Date of Award

Summer 7-1-2020

Document Type

Scholarly Project

Degree Name

Doctor of Nursing Practice (DNP)



First Advisor

Amy Hite

Second Advisor

Trina Larery

Third Advisor

Cynthia Allan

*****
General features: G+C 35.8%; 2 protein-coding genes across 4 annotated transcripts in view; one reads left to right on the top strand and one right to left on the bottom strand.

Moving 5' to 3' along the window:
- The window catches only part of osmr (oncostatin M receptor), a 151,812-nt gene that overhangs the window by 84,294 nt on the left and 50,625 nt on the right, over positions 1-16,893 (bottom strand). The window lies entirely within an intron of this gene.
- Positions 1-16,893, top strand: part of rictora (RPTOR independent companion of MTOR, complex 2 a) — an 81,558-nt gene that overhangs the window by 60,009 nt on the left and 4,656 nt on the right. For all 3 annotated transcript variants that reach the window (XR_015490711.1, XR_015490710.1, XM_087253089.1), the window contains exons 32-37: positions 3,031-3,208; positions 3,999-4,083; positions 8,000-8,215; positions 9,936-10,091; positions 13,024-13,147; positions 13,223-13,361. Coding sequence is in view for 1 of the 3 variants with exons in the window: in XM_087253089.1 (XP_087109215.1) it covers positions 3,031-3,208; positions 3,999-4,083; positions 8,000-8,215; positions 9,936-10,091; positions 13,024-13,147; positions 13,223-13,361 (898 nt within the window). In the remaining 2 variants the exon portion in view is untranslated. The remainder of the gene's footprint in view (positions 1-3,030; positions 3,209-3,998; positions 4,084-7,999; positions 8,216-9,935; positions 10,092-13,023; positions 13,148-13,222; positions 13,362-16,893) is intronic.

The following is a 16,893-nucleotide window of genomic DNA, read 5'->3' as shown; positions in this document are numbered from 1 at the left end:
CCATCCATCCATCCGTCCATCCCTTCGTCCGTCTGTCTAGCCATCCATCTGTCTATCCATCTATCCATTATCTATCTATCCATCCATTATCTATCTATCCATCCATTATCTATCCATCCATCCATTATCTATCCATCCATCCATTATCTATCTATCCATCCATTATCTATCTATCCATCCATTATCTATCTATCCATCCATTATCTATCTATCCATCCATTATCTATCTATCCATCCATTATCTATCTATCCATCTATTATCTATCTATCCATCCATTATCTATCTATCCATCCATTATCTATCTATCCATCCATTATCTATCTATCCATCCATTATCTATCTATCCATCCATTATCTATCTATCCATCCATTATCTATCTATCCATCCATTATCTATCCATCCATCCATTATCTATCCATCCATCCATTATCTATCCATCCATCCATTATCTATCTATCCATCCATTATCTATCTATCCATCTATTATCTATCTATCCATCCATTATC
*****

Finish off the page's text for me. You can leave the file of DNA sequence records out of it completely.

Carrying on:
Sepsis is a significant burden to the healthcare field with 1.7 million Americans annually diagnosed with this condition. Earlier diagnosis and treatment are the most effective ways of reducing morbidity and mortality related to sepsis. The current sepsis screening tool in place at Stormont-Vail Hospital, in Topeka, Kansas, is the systemic inflammatory response (SIRS) criteria; however, this screening tool has proven to be less effective than other screening tools available. The screening tools proven more effective than the SIRS criteria, are the quick sequential organ failure assessment (qSOFA) and the sequential organ failure assessment (SOFA). For this project, nursing staff on the cardiac unit at Stormont-Vail Hospital received education related to the qSOFA and SOFA screening tools for sepsis and were given a post-education survey to evaluate the education received. The demographic use in this study was a convenience sample of 28 participants, including 25 registered nurses (RNs) and three licensed practical nurses (LPNs) from the cardiac unit. The results of this study concluded that all participants were aware that the SIRS criteria is the current sepsis screening tool utilized by Stormont-Vail Hospital, and 92% of participants had never heard of the qSOFA and SOFA screening tools before. Of the participants, 85% reported they did not feel the current sepsis screening tool (SIRS criteria) was adequate. After education about the qSOFA and SOFA screening tools, 64% of participants reported feeling somewhat comfortable utilizing these screening tools in addition to the SIRS criteria when screening patients for sepsis.